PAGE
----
In this scenario you can expect a "swarm" attack on ground targets with a stealthy controller in the air somewhere nearby. In many cases computer game programmers have been contracted to build the interface thus making this very much like some of the games played on computer.
The options are as open as the requirements, and the software being written for these UAVs is very versatile.



posted on Dec, 13 2004 @ 10:59 PM
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They tried to have the Predator B engaged in some air to air combat with Stingers under the wing. The plane subsequenlty lost that battle. The majority of the new gerneration UAVS will be automnomous, communicate with each other, prioritize targets, and engage. Unmanned systems software development is going to get huge in a hurry.

Actually the satellites are commercial. As long as the data is encrypted they have no worries. Now they can if a need arises to use a DOD satellite, but that bandwidth is for operations that are dependent. Remember the most classified networks the Government has; travel over the same fiber and cable as does your broadband connections. Only differance is, that they have a Fastlane encrypting it all.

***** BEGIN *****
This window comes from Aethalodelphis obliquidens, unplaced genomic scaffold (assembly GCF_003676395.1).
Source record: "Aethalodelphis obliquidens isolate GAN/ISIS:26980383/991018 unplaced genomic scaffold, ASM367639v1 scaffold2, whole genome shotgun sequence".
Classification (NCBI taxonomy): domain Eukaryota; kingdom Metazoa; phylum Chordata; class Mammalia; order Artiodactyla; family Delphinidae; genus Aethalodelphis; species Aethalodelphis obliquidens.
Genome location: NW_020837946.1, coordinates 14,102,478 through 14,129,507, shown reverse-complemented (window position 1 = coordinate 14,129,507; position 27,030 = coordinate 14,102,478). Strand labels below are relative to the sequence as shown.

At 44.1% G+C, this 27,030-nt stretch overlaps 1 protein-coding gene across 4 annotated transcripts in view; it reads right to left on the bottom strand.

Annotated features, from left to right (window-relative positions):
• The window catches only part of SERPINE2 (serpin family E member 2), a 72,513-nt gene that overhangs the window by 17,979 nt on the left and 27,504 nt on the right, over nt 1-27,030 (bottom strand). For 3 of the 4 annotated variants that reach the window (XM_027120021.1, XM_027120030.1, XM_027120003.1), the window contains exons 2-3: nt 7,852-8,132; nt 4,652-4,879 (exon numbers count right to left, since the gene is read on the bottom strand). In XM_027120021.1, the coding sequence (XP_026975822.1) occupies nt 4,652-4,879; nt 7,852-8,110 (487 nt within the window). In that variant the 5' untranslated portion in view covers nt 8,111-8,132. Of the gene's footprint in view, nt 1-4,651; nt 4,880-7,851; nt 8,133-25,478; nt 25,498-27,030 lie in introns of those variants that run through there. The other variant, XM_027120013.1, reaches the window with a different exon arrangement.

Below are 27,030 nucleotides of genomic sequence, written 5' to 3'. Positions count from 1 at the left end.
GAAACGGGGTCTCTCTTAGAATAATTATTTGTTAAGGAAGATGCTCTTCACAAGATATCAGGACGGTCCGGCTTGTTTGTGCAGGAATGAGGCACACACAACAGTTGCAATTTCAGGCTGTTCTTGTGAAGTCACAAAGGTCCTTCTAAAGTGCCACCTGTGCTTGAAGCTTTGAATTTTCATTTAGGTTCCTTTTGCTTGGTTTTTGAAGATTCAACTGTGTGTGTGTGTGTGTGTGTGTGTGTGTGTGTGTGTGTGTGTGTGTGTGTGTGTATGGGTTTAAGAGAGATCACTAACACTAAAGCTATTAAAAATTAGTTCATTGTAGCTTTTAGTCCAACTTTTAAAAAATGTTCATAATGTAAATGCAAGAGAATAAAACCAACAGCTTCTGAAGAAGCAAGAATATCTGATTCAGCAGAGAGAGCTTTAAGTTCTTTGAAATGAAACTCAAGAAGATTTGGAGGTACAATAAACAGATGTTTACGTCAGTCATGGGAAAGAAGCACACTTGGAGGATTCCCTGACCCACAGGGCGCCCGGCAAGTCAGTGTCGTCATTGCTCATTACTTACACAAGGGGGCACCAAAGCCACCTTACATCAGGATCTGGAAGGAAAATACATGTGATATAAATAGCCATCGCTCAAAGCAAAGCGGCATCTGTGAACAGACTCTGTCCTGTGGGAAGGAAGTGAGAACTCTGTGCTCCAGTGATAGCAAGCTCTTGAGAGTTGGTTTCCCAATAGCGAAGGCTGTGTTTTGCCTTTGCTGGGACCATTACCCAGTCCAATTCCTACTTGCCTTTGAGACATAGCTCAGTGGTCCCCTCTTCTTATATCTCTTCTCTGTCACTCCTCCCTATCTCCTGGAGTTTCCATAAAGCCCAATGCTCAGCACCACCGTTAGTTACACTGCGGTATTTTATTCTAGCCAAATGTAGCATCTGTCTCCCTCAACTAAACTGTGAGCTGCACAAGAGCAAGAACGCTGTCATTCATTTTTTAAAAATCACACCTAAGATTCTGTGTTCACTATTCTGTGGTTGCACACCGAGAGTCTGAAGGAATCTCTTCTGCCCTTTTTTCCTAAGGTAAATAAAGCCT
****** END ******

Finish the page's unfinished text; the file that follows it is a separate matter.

Originally posted by intelgurl

Originally posted by RichardPrice
Intelgrl: Im interested in how they overcome latency issues with the controllers being so far away from the UCAV, especially over a satalite link which is horrendous for latency. Any ideas?

Sat delays of 1-2 seconds are simply not an issue - the UAV's are not engaged in air-to-air combat where absolute real time feed back would be a must. Nor is the controller of the aircraft actually carrying the UAV through the landing process, that is generally an auto (AI) function with the larger UAVs or a handover to in-theater sub-controllers.
As far as target acquisition, weapon delivery and follow-on assessment, none of these functions are generally affected negatively by the delay of the sat signal... and if they are it is just a difficulty inherent with the system and there's nothing that can be done about it - which is why there is so much automatic functionality involved in the larger systems anyway.

Also keep in mind these are not commercial satellites loaded down with commercial signals etc.